Friday, December 6, 2013

The Black Song Inside by Carlyle Clark

Title:  The Black Song Inside
Author:  Carlyle Clark
Published:  September 10th 2013 by Thomas & Mercer 
(first published November 14th 2012)
Page Count:  426
Genre:  Suspense
Shelf:  Review Copy
Rating:  ★★★

Book Blurb:

Atticus Wynn and Rosemary Sanchez, newly engaged private investigators, have seen the dark and violent side of life. Nothing, though, has prepared them for an explosive murder investigation that threatens to tear their relationship apart as they struggle to solve a case that could leave them in prison or dead.

Atticus’s manipulative ex-girlfriend bursts back into their lives wielding a secret about Rosemary’s family that she exploits to force the couple into investigating the execution-style slaying of her lover. The case thrusts Atticus and Rosemary headlong into the world of human trafficking and drug smuggling, while rendering them pawns in Tijuana Cartel captain Armando Villanueva’s bloody bid to take over the cartel.

The Black Song Inside is a vivid crime thriller rife with murder and madness, melded with gallows humor and the heroism of two flawed and compelling protagonists who, if they can save themselves, may learn the nature of redemption and the ability to forgive.

Adult-content rating: This book contains content considered unsuitable for young readers 17 and under, and which may be offensive to some readers of all ages.

My Review:

Clark’s vivid yet fluid descriptions bring this world to life in a rather dark manner. Through this the author shrouds the entire tale in darkness, drawing his audience in alongside his characters. The interconnectedness throughout really makes the story itself chilling. Clark’s storytelling is mildly reminiscent of James Patterson& gets quite intense and fast paced the further you get into it.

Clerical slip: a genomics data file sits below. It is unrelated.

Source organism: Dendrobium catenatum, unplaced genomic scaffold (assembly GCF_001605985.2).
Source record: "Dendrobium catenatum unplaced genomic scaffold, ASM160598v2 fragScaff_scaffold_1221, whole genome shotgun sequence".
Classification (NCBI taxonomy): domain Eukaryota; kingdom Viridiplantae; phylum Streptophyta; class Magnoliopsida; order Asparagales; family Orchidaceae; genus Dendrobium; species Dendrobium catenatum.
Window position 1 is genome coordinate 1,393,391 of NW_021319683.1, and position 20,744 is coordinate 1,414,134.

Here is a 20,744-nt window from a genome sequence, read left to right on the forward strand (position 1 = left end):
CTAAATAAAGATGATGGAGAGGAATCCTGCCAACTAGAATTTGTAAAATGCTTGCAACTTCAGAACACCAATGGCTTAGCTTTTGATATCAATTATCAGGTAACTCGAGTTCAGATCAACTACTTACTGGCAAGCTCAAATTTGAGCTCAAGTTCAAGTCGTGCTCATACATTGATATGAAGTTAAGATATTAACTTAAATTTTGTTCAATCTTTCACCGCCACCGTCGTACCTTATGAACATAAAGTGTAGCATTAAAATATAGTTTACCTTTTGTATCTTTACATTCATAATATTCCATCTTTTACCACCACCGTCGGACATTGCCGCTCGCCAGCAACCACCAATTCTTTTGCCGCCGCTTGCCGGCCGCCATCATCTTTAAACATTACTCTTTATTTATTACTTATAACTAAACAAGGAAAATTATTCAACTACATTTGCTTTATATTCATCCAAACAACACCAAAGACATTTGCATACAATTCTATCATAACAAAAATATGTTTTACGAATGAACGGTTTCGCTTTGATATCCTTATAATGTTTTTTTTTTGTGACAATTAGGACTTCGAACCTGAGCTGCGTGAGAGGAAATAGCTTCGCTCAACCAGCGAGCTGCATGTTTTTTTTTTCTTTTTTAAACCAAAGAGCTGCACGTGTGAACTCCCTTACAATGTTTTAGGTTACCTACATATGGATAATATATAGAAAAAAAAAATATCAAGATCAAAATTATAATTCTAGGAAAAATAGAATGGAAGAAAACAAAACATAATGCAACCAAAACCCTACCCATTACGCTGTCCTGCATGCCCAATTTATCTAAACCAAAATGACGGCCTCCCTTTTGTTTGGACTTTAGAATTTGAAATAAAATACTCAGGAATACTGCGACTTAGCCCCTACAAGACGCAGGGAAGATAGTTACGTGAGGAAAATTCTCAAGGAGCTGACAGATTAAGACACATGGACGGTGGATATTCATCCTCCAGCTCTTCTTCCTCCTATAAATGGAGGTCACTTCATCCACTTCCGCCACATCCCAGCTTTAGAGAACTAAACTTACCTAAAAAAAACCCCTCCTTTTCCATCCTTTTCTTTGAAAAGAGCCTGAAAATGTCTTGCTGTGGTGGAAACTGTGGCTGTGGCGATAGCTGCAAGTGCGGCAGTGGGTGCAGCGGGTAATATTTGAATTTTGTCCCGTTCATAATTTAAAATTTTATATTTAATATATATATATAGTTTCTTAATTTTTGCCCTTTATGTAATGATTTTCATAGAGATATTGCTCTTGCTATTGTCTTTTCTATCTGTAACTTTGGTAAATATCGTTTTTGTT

Clark brings together a multicultural meltingpot of characters to round out his story. I appreciated how Clark’s writing varied slightly depending on the characters that he was writing about, it served to highlight various aspects of their lives and personalities. He also has dialogue chalk full of racial and territorial slang that serves to set characters up in groups based on their thoughts, actions, and lot in life. It gives you real insight into a variety of characters.

Overall, this is a very well put together, in depth story that makes you think. It was extremely well written, if a little hard to get into.

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About the author:

Carlyle Clark was raised in Poway, a city just north of San Diego, but is now a proud Chicagolander working in the field of Corporate Security and writing crime and fantasy fiction. He has flailed ineffectually at performing the writer's requisite myriad of random jobs: pizza deliverer, curb address painter, sweatshop laborer, day laborer, night laborer, security guard, campus police, Gallup pollster, medical courier, vehicle procurer, and signature-for-petitions-getter. 

He is a married man with two cats and a dog. He is also a martial arts enthusiast and a CrossFit endurer who enjoys fishing, sports, movies, TV series with continuing storylines, and of course, reading. Most inconsequentially, he holds the unrecognized distinction of being one of the few people in the world who have been paid to watch concrete dry in the dark. Tragically, that is a true statement.

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